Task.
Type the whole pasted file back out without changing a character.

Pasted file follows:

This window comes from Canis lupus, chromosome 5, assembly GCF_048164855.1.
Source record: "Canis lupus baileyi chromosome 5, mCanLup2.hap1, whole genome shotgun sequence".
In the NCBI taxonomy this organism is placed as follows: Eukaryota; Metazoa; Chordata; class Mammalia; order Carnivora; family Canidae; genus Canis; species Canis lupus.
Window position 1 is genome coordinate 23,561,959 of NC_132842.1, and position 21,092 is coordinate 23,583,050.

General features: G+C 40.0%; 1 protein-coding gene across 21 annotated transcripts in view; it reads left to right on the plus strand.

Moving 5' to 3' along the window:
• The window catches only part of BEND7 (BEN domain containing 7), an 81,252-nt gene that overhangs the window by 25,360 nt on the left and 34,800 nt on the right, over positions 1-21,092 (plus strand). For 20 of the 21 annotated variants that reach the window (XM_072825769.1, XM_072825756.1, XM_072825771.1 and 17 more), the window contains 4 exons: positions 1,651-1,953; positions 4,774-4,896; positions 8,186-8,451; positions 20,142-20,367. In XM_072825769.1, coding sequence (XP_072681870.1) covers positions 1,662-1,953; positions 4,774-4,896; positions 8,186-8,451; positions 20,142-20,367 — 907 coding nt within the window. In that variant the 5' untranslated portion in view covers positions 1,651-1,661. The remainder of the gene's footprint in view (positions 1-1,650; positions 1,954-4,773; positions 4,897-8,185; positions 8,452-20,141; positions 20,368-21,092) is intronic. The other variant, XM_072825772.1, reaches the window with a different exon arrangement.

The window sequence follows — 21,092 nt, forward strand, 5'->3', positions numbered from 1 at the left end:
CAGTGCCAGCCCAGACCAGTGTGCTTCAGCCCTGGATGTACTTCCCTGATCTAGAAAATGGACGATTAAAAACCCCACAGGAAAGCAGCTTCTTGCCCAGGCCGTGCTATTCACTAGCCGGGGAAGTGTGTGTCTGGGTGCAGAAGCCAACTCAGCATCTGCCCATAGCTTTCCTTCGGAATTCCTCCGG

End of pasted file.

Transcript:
This window comes from Canis lupus, chromosome 5, assembly GCF_048164855.1.
Source record: "Canis lupus baileyi chromosome 5, mCanLup2.hap1, whole genome shotgun sequence".
In the NCBI taxonomy this organism is placed as follows: Eukaryota; Metazoa; Chordata; class Mammalia; order Carnivora; family Canidae; genus Canis; species Canis lupus.
Window position 1 is genome coordinate 23,561,959 of NC_132842.1, and position 21,092 is coordinate 23,583,050.

General features: G+C 40.0%; 1 protein-coding gene across 21 annotated transcripts in view; it reads left to right on the plus strand.

Moving 5' to 3' along the window:
• The window catches only part of BEND7 (BEN domain containing 7), an 81,252-nt gene that overhangs the window by 25,360 nt on the left and 34,800 nt on the right, over positions 1-21,092 (plus strand). For 20 of the 21 annotated variants that reach the window (XM_072825769.1, XM_072825756.1, XM_072825771.1 and 17 more), the window contains 4 exons: positions 1,651-1,953; positions 4,774-4,896; positions 8,186-8,451; positions 20,142-20,367. In XM_072825769.1, coding sequence (XP_072681870.1) covers positions 1,662-1,953; positions 4,774-4,896; positions 8,186-8,451; positions 20,142-20,367 — 907 coding nt within the window. In that variant the 5' untranslated portion in view covers positions 1,651-1,661. The remainder of the gene's footprint in view (positions 1-1,650; positions 1,954-4,773; positions 4,897-8,185; positions 8,452-20,141; positions 20,368-21,092) is intronic. The other variant, XM_072825772.1, reaches the window with a different exon arrangement.

The window sequence follows — 21,092 nt, forward strand, 5'->3', positions numbered from 1 at the left end:
CAGTGCCAGCCCAGACCAGTGTGCTTCAGCCCTGGATGTACTTCCCTGATCTAGAAAATGGACGATTAAAAACCCCACAGGAAAGCAGCTTCTTGCCCAGGCCGTGCTATTCACTAGCCGGGGAAGTGTGTGTCTGGGTGCAGAAGCCAACTCAGCATCTGCCCATAGCTTTCCTTCGGAATTCCTCCGG